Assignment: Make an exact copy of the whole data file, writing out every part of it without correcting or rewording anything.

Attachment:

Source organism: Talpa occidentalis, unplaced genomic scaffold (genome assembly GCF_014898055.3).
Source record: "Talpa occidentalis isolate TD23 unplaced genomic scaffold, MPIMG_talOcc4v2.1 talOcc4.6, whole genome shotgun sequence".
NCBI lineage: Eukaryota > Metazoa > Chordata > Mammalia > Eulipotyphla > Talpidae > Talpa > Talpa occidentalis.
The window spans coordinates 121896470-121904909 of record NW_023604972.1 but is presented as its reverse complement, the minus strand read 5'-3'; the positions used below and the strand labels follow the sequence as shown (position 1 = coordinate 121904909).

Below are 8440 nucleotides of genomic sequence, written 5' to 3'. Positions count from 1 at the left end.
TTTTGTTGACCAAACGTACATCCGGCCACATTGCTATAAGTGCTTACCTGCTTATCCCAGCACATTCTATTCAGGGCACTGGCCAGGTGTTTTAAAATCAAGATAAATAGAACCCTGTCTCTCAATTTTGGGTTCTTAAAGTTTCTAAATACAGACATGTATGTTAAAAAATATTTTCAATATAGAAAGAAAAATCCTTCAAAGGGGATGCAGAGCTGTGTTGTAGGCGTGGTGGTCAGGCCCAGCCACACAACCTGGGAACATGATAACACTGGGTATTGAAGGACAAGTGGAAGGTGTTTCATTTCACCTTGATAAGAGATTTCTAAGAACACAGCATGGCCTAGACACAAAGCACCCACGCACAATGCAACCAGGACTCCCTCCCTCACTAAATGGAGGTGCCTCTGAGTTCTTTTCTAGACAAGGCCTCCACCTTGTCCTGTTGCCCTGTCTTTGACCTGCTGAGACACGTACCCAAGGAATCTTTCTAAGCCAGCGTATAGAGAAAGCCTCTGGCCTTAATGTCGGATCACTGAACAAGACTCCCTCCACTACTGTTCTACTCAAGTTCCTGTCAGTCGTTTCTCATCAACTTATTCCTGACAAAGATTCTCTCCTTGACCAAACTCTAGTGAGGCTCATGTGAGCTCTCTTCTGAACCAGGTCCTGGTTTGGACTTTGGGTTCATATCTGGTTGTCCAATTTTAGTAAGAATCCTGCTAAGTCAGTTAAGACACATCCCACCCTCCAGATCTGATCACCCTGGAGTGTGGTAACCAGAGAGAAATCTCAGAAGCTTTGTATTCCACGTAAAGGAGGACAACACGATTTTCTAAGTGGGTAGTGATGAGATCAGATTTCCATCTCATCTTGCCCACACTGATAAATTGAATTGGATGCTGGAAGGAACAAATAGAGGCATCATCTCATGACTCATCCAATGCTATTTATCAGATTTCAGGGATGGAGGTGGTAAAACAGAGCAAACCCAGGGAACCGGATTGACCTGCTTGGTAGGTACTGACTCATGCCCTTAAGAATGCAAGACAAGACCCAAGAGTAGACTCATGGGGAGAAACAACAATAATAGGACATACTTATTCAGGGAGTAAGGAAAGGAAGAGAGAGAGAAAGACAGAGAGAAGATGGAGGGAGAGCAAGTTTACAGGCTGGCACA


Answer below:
Source organism: Talpa occidentalis, unplaced genomic scaffold (genome assembly GCF_014898055.3).
Source record: "Talpa occidentalis isolate TD23 unplaced genomic scaffold, MPIMG_talOcc4v2.1 talOcc4.6, whole genome shotgun sequence".
NCBI lineage: Eukaryota > Metazoa > Chordata > Mammalia > Eulipotyphla > Talpidae > Talpa > Talpa occidentalis.
The window spans coordinates 121896470-121904909 of record NW_023604972.1 but is presented as its reverse complement, the minus strand read 5'-3'; the positions used below and the strand labels follow the sequence as shown (position 1 = coordinate 121904909).

Below are 8440 nucleotides of genomic sequence, written 5' to 3'. Positions count from 1 at the left end.
TTTTGTTGACCAAACGTACATCCGGCCACATTGCTATAAGTGCTTACCTGCTTATCCCAGCACATTCTATTCAGGGCACTGGCCAGGTGTTTTAAAATCAAGATAAATAGAACCCTGTCTCTCAATTTTGGGTTCTTAAAGTTTCTAAATACAGACATGTATGTTAAAAAATATTTTCAATATAGAAAGAAAAATCCTTCAAAGGGGATGCAGAGCTGTGTTGTAGGCGTGGTGGTCAGGCCCAGCCACACAACCTGGGAACATGATAACACTGGGTATTGAAGGACAAGTGGAAGGTGTTTCATTTCACCTTGATAAGAGATTTCTAAGAACACAGCATGGCCTAGACACAAAGCACCCACGCACAATGCAACCAGGACTCCCTCCCTCACTAAATGGAGGTGCCTCTGAGTTCTTTTCTAGACAAGGCCTCCACCTTGTCCTGTTGCCCTGTCTTTGACCTGCTGAGACACGTACCCAAGGAATCTTTCTAAGCCAGCGTATAGAGAAAGCCTCTGGCCTTAATGTCGGATCACTGAACAAGACTCCCTCCACTACTGTTCTACTCAAGTTCCTGTCAGTCGTTTCTCATCAACTTATTCCTGACAAAGATTCTCTCCTTGACCAAACTCTAGTGAGGCTCATGTGAGCTCTCTTCTGAACCAGGTCCTGGTTTGGACTTTGGGTTCATATCTGGTTGTCCAATTTTAGTAAGAATCCTGCTAAGTCAGTTAAGACACATCCCACCCTCCAGATCTGATCACCCTGGAGTGTGGTAACCAGAGAGAAATCTCAGAAGCTTTGTATTCCACGTAAAGGAGGACAACACGATTTTCTAAGTGGGTAGTGATGAGATCAGATTTCCATCTCATCTTGCCCACACTGATAAATTGAATTGGATGCTGGAAGGAACAAATAGAGGCATCATCTCATGACTCATCCAATGCTATTTATCAGATTTCAGGGATGGAGGTGGTAAAACAGAGCAAACCCAGGGAACCGGATTGACCTGCTTGGTAGGTACTGACTCATGCCCTTAAGAATGCAAGACAAGACCCAAGAGTAGACTCATGGGGAGAAACAACAATAATAGGACATACTTATTCAGGGAGTAAGGAAAGGAAGAGAGAGAGAAAGACAGAGAGAAGATGGAGGGAGAGCAAGTTTACAGGCTGGCACA